What oil company(ies) should I support? Is purchasing gasoline even ethical? Should I be using public transportation? Or only public transportation that uses ethanol? Can I support the use of ethanol, when it's driving food prices through the roof because of the effect on the price of corn?

You linked to Amazon and a pornography search (thanks for that, suppose I shouldn't be reading this at work :) with the intimation being if a person doesn't support pornography they shouldn't support Amazon... that's interesting, but I don't know how you apply that across the board. I may just start an "ethical shopping list" and in one column list the company, and in the next, the reason they aren't ethical to buy from them...

What might that look like? We could eliminate Amazon, for the reason you suggest. We could eliminate ABC, ABC News, ESPN, Pixar (so long Toy Story...), Disney Theme Parks, Disney Cruises, Marvel Comics, the Avengers and even Star Wars now because they're all owned by Disney, who is guilty of some questionable labor practices. (I hope you don't have any Mickey or Minnie in your home!)

We can eliminate all of the world's iMacs, iPhones, iPods, iPads, Mac Books, etc., because of Apple's labor practices, as you noted.

Of course, we can eliminate WalMart and McDonalds for similar issues. Do you like chocolate? If so I sure hope you're purchasing something that's fair trade and has taken a stand against child slave labor. (Nothing from Hershey's this past Halloween, I trust.)

Other dilemmas this raises for me - take the public transportation issue above. Let's say a person abandons the automobile and gasoline for biking to work, which ends up taking 2 extra hours out of their day - 2 less hours now they they see their family and children. Was that a positive exchange?

Or if a person "buys local" and convinces many others to do so - to the point that their local, big box retailer actually feels the pinch and has to lay off 30 people - "locals" that now won't even have the choice of buying local, because they're unemployed. Was that good for that community?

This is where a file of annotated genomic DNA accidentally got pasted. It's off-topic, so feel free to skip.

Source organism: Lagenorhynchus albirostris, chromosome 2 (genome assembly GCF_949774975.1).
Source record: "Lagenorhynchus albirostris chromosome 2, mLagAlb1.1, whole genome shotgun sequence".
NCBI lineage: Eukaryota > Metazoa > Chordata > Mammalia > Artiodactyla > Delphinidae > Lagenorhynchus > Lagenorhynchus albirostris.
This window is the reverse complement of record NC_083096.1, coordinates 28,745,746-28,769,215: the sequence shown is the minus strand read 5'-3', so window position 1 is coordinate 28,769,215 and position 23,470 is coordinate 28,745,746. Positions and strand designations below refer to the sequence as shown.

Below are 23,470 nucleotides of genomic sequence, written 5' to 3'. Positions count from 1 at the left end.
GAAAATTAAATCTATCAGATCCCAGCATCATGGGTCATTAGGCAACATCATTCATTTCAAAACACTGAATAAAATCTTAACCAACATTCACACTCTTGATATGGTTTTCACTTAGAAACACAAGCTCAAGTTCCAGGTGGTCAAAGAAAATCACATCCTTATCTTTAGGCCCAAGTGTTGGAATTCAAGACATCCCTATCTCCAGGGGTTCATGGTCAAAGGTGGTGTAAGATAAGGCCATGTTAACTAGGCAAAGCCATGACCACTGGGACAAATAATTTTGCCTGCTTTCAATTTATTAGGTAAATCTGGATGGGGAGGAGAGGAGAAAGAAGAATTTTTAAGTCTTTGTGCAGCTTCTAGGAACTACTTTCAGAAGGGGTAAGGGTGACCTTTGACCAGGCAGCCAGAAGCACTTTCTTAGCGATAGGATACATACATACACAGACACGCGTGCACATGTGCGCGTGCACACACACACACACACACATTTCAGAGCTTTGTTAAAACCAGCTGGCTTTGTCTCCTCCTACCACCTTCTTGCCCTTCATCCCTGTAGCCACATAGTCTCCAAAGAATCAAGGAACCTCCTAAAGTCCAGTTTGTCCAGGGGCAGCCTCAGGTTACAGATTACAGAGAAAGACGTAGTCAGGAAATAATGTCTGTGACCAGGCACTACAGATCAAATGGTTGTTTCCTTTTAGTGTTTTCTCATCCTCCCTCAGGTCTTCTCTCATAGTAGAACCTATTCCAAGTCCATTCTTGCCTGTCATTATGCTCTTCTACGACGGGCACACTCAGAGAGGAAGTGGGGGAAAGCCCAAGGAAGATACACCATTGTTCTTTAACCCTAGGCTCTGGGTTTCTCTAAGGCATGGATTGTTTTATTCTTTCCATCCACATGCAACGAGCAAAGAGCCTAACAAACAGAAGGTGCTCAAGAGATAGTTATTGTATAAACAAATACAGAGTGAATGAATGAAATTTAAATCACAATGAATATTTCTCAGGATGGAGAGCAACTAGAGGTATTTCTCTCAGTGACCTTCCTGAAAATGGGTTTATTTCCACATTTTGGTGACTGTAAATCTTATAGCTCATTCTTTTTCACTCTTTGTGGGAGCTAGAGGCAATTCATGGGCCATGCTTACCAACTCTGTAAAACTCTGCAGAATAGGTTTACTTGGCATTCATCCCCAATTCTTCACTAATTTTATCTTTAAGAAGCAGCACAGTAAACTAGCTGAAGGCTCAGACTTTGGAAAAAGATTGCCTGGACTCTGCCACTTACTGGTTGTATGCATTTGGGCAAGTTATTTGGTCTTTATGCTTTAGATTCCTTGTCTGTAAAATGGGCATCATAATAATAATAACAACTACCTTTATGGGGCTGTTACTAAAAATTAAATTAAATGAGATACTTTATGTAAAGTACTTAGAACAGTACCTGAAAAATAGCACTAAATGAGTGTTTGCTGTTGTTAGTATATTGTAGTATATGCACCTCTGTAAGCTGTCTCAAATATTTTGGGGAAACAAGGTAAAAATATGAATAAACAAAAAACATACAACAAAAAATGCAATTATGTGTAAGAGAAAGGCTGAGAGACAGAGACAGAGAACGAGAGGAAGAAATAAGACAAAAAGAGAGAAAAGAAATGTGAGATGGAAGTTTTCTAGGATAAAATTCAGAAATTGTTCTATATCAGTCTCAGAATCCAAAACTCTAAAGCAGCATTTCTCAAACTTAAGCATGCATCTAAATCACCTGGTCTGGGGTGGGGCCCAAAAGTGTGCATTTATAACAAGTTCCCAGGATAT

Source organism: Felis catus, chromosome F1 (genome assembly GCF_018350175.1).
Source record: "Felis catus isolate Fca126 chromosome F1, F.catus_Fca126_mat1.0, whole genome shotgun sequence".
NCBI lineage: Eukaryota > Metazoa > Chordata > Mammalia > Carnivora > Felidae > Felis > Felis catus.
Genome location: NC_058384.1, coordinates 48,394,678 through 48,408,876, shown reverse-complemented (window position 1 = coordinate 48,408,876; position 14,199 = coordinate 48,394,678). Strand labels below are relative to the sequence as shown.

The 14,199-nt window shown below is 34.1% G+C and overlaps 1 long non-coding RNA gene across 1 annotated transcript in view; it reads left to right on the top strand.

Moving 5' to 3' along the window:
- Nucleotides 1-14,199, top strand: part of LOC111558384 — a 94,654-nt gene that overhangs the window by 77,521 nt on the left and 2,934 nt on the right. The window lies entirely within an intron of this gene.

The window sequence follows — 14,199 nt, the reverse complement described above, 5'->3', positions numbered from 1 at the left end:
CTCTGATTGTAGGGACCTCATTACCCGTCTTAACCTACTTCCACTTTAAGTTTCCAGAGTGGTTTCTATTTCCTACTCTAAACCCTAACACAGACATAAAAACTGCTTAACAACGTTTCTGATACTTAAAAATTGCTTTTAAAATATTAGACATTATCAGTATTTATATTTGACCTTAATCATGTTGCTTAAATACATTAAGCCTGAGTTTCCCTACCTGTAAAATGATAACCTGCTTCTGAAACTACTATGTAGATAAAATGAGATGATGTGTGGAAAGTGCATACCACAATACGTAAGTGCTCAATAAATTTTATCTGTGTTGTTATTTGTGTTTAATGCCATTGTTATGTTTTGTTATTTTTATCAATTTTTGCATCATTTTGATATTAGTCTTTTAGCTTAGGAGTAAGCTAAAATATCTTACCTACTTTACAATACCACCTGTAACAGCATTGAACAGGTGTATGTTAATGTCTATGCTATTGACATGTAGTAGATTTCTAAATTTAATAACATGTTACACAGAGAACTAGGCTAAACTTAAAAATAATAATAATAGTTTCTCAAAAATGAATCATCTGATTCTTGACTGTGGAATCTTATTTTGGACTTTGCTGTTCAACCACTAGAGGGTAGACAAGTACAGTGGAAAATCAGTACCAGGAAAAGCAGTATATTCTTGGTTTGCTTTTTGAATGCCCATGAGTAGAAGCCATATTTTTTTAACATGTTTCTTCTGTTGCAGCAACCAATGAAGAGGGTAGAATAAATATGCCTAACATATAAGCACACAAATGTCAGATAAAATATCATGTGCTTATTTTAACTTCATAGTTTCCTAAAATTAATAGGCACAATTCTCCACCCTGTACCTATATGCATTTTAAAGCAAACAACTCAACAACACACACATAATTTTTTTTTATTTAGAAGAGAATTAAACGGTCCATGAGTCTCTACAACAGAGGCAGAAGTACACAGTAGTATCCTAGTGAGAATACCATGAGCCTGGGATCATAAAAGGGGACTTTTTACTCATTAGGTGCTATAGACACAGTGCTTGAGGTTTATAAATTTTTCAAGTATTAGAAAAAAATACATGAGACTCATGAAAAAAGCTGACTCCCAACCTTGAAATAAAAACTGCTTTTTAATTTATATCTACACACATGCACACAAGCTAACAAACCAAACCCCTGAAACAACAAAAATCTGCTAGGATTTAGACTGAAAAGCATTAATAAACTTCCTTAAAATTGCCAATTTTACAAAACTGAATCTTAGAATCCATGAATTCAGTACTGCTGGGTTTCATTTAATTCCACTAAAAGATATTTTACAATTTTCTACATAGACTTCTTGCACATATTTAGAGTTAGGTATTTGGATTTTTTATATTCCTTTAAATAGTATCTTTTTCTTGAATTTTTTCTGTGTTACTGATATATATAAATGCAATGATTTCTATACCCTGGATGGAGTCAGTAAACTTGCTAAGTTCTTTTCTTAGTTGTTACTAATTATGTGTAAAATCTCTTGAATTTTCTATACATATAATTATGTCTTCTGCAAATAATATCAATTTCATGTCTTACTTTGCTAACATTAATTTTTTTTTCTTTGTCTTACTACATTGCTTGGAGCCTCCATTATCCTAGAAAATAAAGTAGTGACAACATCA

I suppose I understand your point - one voice, especially nowadays - can have a huge impact, and if we don't start examining our lives we'll never be able to live in accordance with our own morality. I'm just not sure if it's possible to make every decision an informed one...the world seems to be much too big, and too complicated and interconnected a place to do that. The best I've been able to come up with so far is to live as simply as possible, to devote my time to helping and loving one another, and hope that the occasional trip to "Wreck-It Ralph" or a special steak dinner with my True Love won't condemn me in the eyes of my neighbor or, heaven help me, myself.

Leigh Durst said...

Hi Carl,

THANK You for your comment. I really think what we're seeing is a symptom of the Fallen World we live in. It does make living your values through the shopping cart very taxing and trying. It can point a person in the direction of untenable legalism. I can't offer a solution because I feel the same way.

I can however, do what I can. I can choose NOT to ignore the prick on my conscience when it comes. If I take on the battles I am MEANT to take on - rather than trying to charge every hill alone -- and others do the same, perhaps we can make a difference where it matters. Perhaps iteratively, instead of just watching things get worse, and worse... we can see some things get a little better.

I do know that the longer we ignore our consciences, betray our values, and stay ignorant, the brands we patronize will assume our values do not matter - perpetuating many of the problems we face today.

And I'm with you on Wreck It Ralph. ;-)

Thanks for posting. Leigh

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LEIGH DURST

LEIGH DURST
I’m Leigh Durst, a 20 year veteran in business, operations, customer strategy, ecommerce, digital & social media and marketing. Simply put, I’m a strategist that helps companies (start-up to blue chip) achieve business shift, create more compelling online and offline experiences. I also write, speak and teach about experience design and next-generation business. I’m a futurist, visionary, strategist, doer and connector with a passion for people and helping others. When I’m not on the road, you’ll find me in the San Francisco bay area, working, beaching it and hanging out with my family and dog.